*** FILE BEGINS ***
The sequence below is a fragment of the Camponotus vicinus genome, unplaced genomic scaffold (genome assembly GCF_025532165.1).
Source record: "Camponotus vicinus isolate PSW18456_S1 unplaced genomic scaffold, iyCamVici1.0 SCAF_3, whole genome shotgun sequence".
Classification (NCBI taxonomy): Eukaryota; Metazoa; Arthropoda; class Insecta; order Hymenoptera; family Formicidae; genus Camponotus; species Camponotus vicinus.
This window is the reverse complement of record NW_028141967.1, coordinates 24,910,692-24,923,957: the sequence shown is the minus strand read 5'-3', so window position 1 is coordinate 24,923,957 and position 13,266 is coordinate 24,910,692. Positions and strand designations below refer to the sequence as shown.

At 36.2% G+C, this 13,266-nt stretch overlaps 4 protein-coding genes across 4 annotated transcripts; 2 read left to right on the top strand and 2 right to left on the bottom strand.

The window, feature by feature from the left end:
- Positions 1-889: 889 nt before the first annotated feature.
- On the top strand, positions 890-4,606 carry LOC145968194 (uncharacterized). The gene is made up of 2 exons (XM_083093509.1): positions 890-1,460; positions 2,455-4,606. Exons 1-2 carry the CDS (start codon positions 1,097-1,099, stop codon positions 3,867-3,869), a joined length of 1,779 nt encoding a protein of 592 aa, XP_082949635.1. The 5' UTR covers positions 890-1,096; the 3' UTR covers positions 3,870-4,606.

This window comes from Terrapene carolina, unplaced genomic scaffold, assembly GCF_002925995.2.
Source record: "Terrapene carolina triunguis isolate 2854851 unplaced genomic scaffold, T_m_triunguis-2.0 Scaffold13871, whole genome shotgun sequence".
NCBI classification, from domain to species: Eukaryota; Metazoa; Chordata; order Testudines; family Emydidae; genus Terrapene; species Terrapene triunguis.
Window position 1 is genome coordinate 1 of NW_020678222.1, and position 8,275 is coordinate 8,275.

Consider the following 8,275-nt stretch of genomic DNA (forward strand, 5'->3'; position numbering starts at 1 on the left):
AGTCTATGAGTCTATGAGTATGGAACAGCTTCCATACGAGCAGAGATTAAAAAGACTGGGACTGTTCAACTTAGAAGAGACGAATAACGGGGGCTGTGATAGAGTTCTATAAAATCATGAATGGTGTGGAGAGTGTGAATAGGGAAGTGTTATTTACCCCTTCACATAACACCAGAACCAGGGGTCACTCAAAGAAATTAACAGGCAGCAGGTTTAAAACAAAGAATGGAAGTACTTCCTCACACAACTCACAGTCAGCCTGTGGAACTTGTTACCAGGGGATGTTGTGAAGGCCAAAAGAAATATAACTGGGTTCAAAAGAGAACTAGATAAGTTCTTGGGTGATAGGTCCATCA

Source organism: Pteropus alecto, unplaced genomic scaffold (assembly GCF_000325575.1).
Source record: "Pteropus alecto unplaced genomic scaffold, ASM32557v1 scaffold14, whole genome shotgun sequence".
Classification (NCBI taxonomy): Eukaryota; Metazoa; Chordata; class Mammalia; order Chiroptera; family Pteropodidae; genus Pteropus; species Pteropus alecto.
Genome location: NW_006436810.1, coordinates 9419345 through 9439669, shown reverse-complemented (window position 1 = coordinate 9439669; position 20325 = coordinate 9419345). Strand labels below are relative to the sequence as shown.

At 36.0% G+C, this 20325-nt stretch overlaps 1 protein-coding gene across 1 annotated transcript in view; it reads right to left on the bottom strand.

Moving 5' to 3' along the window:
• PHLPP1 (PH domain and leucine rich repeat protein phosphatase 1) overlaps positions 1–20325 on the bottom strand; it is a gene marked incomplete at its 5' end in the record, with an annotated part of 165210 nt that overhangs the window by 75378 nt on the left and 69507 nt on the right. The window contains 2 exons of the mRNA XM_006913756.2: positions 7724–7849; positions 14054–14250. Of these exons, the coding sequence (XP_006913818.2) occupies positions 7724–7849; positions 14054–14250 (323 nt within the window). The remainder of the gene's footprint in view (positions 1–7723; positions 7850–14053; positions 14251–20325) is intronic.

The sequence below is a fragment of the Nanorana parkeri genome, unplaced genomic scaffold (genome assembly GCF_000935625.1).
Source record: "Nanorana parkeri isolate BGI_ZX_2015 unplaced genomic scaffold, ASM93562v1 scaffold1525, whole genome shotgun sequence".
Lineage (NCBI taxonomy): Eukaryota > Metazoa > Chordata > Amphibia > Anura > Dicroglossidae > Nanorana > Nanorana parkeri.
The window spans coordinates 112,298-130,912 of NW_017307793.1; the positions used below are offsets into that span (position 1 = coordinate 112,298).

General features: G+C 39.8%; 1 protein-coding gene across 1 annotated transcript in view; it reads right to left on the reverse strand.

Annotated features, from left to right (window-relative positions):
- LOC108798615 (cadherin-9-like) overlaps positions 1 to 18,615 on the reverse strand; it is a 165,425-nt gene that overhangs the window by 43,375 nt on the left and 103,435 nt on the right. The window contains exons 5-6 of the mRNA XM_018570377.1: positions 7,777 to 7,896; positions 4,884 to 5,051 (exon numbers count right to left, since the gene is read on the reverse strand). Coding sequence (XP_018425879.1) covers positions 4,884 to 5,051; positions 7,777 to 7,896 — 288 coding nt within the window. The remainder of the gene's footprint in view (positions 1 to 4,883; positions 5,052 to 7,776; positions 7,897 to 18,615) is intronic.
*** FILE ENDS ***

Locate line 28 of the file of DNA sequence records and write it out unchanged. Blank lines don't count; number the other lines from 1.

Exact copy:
- LOC108798615 (cadherin-9-like) overlaps positions 1 to 18,615 on the reverse strand; it is a 165,425-nt gene that overhangs the window by 43,375 nt on the left and 103,435 nt on the right. The window contains exons 5-6 of the mRNA XM_018570377.1: positions 7,777 to 7,896; positions 4,884 to 5,051 (exon numbers count right to left, since the gene is read on the reverse strand). Coding sequence (XP_018425879.1) covers positions 4,884 to 5,051; positions 7,777 to 7,896 — 288 coding nt within the window. The remainder of the gene's footprint in view (positions 1 to 4,883; positions 5,052 to 7,776; positions 7,897 to 18,615) is intronic.